Although it is possible to pretend differently, the reality is that Obama will never attack Iranian nuclear installations or support such an Israeli attack. This situation, among other factors, makes an Israeli attack on Iran extremely unlikely. That in itself is not necessarily a bad thing. The problem is that Obama will not launch a credible and systematic effort to contain Iran’s aggressive policy, as opposed to putting in place early-warning stations and defensive missiles in the Gulf and verbal threats of retaliation if Iran uses nuclear weapons.
Ironically, the solution—aside from Israel’s own defensive efforts—is the very Sunni Islamist power that also threatens Israel. Given the rise of Sunni Islamism and the Syrian civil war, Iran’s influence is going to be largely restricted to Lebanon and, to a lesser extent, Iraq.
But what if Israel perceives a credible threat from a nuclear-armed Iran? How much help can it expect from Obama? Of course, he will say the right things. Yet the U.S. judgment on what constitutes a real threat which must be countered even by military force is going to differ sharply from that of Israel. As long as it is just a question of Iran getting nuclear weapons, that disagreement matters less. If it comes to a possibility of Iran using nuclear weapons that gap will be a matter of life and death.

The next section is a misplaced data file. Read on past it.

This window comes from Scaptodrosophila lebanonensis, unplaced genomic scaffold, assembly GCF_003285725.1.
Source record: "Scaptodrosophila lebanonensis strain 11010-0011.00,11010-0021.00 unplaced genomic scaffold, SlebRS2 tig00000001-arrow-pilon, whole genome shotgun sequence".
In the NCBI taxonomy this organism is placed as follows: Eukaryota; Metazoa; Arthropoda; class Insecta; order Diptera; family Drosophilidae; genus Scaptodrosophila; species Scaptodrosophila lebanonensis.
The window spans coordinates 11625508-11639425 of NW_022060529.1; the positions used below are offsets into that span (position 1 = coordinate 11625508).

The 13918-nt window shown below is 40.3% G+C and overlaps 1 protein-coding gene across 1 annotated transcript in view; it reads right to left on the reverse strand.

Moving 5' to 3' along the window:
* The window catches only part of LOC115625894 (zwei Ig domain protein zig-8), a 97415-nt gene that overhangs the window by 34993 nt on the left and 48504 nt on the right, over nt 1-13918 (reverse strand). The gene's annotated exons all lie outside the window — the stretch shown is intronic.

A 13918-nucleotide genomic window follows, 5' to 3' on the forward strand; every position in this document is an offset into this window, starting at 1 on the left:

So Obama’s reelection is a serious problem for Israel, albeit not a catastrophe or a threat to the state’s existence. For the first time in more than four decades, Israeli leaders—and not just Netanyahu-- understand that the country cannot depend on the United States as a protector.
It is amusing how Obama's defenders as a friend of Israel never discuss non-bilateral aspects of the relationship. For them, the only thing that could make Obama a big problem for Israeli security would be if he ended or sharply reduced military aid, funding for anti-missile development (which directly benefits the U.S. military), and intelligence-sharing. Israel exists in a Middle East environment and thus abetting, whitewashing, and not opposing radical Islamists from taking or reinforcing their hold on power is, to say the least, unhelpful. I have never seen a single piece in the mass media that made this simple point.
Barry Rubin is director of the Global Research in International Affairs (GLORIA) Center and editor of the Middle East Review of International Affairs (MERIA) Journal. His latest book, Israel: An Introduction, has just been published by Yale University Press. Other recent books include The Israel-Arab Reader (seventh edition), The Long War for Freedom: The Arab Struggle for Democracy in the Middle East (Wiley), and The Truth About Syria (Palgrave-Macmillan). The website of the GLORIA Center and of his blog, Rubin Reports. His original articles are published at PJMedia.